At the BlueglassX conference several weeks ago, I was having a conversation with fellow panelist David Mihm prior to our Local Search Session about a fact related to local businesses digital marketing priorities that amazed both of us. Far more local businesses have set up a Facebook page then have claimed a Google Place page, by what David has estimated in the past to be a factor of 3 to 1. And as BIA Kelsey recently announced (as reported by Search Engine Land as well as local search expert Mike Blumenthal)- “An astounding 41.7% of SMBs surveyed by BIA/Kelsey say they see Facebook most importantly as a (customer) acquisition tool”.
Clearly among SMB’s digital marketing priorities related to acquiring customers and increasing revenue, these businesses put their Facebook presence way above search marketing (since claiming your Places/Google+ Local page is the most basic step to getting more customers via your visibility in local search results).
So let’s do a quick recap of the facts campers so we all have the basics straight about what to approach first in your marketing priorities:
1) Search is still by far the way consumers discover products and services
As a recent Fleishman-Hillard/Harris Interactive study found, 89 percent of consumers turn to search engines to find information on products, services or businesses before buying. By contrast, only 18% go to the brand or product’s Facebook page when looking for info before buying. These findings echo what Forrester has reported related to how consumers “discover” things online- in their case they looked at how users find websites. What they found was that by far the largest percentage– 50%– discover sites through organic search. Social media was a distant third at 23% (you can view a chart of Forrester’s data on consumers online discovery paths in my recap here). This continuing powerful role of plain old vanilla search is often forgotten amidst all the buzz about social media. Social outposts like Facebook are absolutely valuable when it comes to building awareness, customer retention, and customer service. But the lowest hanging fruit when it comes to directly acquiring customers will always be search marketing—whether PPC or SEO. It would be my first priority if I’m setting up any kind of digital marketing effort.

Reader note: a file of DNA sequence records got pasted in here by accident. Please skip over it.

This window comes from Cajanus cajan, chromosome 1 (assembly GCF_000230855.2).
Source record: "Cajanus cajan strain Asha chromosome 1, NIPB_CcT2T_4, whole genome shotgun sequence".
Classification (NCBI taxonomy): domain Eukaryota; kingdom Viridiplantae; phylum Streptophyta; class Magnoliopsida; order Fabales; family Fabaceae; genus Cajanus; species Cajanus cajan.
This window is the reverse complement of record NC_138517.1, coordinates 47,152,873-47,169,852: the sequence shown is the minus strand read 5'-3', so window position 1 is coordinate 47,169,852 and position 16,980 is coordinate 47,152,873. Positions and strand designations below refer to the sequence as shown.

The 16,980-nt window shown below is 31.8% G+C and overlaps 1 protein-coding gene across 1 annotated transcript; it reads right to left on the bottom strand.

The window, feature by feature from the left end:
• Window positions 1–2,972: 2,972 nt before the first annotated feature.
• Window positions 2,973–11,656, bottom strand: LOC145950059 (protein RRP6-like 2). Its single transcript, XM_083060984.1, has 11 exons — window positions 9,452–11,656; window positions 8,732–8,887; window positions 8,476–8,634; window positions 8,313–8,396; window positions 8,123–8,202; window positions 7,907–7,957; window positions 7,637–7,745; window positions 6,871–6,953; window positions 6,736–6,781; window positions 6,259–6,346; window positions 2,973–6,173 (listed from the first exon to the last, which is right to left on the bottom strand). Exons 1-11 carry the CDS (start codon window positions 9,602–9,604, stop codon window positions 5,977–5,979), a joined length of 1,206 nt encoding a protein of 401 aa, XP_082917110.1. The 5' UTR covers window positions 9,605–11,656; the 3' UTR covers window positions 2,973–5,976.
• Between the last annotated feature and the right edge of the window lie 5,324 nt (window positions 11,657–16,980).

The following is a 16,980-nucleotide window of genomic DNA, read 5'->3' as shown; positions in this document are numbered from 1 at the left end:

2) Search is all about being “ready to buy”.
I search when I’m looking to take action, which is particularly true related to the exploding world of search on mobile devices. As I’ve written in past posts, a rapidly rising number of consumers are searching for products and services via mobile devices, 70% of these searchers act on those search results and on average that action happens within one hour. The challenge is there is typically limited volume on this bottom of the funnel activity- which means after I successfully tap this vein, soon I’m going to need additional marketing activities beyond just search (which will include social media elements like Facebook). But the reality is search is absolutely where I am starting.
3. Appearing in the Organic search results is free.
Steps like claiming your Google Places/Google+ Local page, and creating a well optimized web site that you personally own (versus a presence on Facebook that you don’t own and fundamentally don’t control), put in place the gift that keeps on giving– potentially driving sales for your business for year’s to come. They can take an initial investment of time and money to get right, but once you have them, the payoff over time can be enormous.
So there are some facts to help you put all of it in perspective. Facebook can be a wonderful marketing tool, but you need to put it in context– particularly when acquiring customers immediately is your first priority.